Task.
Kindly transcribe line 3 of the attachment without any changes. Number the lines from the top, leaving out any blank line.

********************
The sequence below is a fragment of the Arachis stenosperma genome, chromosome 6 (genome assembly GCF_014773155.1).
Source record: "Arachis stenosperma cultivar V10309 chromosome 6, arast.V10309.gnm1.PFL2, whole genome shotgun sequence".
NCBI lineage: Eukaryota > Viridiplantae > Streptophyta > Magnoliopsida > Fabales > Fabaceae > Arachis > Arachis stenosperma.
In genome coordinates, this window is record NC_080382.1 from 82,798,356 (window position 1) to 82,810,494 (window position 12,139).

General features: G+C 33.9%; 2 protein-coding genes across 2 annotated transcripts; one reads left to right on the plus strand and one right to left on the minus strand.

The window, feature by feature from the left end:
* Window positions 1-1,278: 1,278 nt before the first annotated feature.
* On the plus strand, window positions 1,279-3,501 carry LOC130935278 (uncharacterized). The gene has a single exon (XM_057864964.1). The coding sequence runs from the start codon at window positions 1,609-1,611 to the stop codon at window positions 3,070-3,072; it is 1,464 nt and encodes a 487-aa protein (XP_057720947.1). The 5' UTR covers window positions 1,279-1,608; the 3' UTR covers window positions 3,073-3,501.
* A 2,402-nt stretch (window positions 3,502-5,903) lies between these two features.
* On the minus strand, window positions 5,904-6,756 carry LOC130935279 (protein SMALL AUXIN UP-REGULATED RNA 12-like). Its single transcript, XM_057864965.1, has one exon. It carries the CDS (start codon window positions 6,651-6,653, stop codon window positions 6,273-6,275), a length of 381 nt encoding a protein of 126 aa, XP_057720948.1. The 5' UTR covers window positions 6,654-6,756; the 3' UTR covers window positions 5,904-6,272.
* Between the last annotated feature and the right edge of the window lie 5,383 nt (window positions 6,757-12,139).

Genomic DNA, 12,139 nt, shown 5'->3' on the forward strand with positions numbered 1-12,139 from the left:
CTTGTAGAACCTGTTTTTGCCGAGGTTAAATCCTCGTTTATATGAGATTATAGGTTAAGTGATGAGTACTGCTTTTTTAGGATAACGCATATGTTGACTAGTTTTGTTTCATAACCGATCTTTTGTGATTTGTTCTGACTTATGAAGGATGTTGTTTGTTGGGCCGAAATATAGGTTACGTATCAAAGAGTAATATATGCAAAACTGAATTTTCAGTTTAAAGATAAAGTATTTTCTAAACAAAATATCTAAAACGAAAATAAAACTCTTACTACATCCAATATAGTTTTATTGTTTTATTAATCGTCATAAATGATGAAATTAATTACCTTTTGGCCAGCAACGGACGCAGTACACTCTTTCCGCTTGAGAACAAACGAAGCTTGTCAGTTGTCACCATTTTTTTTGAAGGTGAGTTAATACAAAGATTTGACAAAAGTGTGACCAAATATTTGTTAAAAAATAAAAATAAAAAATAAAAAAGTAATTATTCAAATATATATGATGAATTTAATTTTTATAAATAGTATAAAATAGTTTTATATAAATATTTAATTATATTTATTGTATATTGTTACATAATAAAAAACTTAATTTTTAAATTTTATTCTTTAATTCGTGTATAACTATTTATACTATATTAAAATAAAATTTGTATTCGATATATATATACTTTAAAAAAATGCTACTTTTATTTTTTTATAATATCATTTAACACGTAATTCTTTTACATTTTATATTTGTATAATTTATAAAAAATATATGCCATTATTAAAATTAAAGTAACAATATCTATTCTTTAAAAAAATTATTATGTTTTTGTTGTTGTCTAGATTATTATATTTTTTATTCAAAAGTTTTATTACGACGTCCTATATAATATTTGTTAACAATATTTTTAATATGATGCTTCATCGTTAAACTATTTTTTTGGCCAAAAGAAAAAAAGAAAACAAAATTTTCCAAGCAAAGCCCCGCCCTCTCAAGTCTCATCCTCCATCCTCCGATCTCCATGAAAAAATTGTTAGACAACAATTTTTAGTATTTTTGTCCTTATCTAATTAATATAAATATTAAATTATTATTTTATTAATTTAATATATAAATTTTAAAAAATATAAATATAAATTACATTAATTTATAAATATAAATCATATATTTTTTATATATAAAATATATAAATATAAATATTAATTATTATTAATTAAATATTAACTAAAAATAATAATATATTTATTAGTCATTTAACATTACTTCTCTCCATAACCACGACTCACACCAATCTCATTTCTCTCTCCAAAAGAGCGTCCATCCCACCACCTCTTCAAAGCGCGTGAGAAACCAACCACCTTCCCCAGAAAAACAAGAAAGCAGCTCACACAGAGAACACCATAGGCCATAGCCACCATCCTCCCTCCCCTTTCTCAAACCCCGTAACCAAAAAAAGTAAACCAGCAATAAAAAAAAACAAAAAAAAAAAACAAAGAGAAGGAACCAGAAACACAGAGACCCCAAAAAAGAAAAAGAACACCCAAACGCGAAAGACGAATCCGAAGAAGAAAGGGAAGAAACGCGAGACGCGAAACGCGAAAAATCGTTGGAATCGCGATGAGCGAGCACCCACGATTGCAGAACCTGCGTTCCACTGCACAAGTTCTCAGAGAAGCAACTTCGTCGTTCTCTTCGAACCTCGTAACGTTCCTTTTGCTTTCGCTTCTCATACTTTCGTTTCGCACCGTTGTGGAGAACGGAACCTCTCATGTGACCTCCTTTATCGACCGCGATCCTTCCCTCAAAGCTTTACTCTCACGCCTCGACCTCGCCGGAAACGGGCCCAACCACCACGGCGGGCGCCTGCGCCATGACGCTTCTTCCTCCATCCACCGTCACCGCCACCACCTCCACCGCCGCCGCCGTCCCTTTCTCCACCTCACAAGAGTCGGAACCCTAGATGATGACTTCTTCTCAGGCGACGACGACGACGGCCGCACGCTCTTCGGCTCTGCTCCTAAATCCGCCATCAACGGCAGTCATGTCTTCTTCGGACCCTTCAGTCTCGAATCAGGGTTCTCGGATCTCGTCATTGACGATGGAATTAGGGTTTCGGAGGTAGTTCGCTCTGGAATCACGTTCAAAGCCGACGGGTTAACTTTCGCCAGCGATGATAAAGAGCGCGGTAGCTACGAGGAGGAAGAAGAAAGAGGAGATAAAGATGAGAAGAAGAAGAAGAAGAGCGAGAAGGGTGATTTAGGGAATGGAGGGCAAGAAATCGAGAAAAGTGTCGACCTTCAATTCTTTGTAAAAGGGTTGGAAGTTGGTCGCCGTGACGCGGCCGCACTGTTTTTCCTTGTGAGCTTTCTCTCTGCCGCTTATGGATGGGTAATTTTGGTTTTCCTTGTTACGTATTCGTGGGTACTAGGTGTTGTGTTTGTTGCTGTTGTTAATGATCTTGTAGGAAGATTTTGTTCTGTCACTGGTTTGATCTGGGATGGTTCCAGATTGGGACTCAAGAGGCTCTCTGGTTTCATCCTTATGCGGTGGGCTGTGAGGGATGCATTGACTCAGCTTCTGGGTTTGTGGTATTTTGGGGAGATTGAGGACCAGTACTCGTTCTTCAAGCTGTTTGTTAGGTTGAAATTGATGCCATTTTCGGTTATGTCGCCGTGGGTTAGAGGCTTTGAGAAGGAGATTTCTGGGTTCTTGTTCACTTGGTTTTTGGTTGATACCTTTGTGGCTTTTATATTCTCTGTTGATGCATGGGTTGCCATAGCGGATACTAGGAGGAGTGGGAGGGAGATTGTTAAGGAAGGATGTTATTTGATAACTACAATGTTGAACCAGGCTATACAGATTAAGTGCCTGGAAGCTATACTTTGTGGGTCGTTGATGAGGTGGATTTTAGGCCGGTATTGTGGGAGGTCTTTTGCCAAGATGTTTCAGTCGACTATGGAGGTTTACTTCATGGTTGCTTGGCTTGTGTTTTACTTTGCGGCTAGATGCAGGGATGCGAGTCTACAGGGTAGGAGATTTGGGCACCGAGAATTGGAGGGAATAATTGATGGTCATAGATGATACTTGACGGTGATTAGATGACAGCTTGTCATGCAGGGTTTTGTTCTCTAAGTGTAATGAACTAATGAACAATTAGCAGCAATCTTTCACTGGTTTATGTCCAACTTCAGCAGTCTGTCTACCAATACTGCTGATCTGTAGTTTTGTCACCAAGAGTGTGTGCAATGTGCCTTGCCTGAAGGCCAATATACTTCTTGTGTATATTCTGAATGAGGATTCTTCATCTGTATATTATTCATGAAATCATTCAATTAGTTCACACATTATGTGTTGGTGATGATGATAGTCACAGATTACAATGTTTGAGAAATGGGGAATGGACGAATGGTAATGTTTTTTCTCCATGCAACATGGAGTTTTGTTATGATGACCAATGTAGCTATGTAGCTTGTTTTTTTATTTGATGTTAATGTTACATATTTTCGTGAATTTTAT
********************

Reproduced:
NCBI lineage: Eukaryota > Viridiplantae > Streptophyta > Magnoliopsida > Fabales > Fabaceae > Arachis > Arachis stenosperma.